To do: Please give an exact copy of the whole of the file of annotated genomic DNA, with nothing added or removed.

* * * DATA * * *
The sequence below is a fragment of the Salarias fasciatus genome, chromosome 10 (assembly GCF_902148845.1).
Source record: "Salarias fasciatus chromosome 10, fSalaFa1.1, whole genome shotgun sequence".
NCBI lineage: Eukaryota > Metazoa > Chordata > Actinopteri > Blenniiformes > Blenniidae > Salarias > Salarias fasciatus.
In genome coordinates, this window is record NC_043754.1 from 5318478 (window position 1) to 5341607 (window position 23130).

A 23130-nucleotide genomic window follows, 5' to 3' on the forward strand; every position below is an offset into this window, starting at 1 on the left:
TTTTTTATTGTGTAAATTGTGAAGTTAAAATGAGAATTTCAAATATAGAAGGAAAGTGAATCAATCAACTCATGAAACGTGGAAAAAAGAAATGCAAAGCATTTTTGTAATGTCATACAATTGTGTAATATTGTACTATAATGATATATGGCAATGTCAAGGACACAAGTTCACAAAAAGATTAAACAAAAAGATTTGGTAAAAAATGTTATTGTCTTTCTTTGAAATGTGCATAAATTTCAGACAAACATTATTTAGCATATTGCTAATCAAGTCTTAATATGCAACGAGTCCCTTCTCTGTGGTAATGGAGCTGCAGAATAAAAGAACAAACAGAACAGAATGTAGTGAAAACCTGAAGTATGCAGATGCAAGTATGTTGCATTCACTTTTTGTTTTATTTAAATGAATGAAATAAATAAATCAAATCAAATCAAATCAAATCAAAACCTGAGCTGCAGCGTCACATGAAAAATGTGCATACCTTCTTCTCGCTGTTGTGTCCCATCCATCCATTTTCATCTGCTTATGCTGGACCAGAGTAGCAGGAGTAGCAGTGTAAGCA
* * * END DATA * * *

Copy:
The sequence below is a fragment of the Salarias fasciatus genome, chromosome 10 (assembly GCF_902148845.1).
Source record: "Salarias fasciatus chromosome 10, fSalaFa1.1, whole genome shotgun sequence".
NCBI lineage: Eukaryota > Metazoa > Chordata > Actinopteri > Blenniiformes > Blenniidae > Salarias > Salarias fasciatus.
In genome coordinates, this window is record NC_043754.1 from 5318478 (window position 1) to 5341607 (window position 23130).

A 23130-nucleotide genomic window follows, 5' to 3' on the forward strand; every position below is an offset into this window, starting at 1 on the left:
TTTTTTATTGTGTAAATTGTGAAGTTAAAATGAGAATTTCAAATATAGAAGGAAAGTGAATCAATCAACTCATGAAACGTGGAAAAAAGAAATGCAAAGCATTTTTGTAATGTCATACAATTGTGTAATATTGTACTATAATGATATATGGCAATGTCAAGGACACAAGTTCACAAAAAGATTAAACAAAAAGATTTGGTAAAAAATGTTATTGTCTTTCTTTGAAATGTGCATAAATTTCAGACAAACATTATTTAGCATATTGCTAATCAAGTCTTAATATGCAACGAGTCCCTTCTCTGTGGTAATGGAGCTGCAGAATAAAAGAACAAACAGAACAGAATGTAGTGAAAACCTGAAGTATGCAGATGCAAGTATGTTGCATTCACTTTTTGTTTTATTTAAATGAATGAAATAAATAAATCAAATCAAATCAAATCAAATCAAAACCTGAGCTGCAGCGTCACATGAAAAATGTGCATACCTTCTTCTCGCTGTTGTGTCCCATCCATCCATTTTCATCTGCTTATGCTGGACCAGAGTAGCAGGAGTAGCAGTGTAAGCA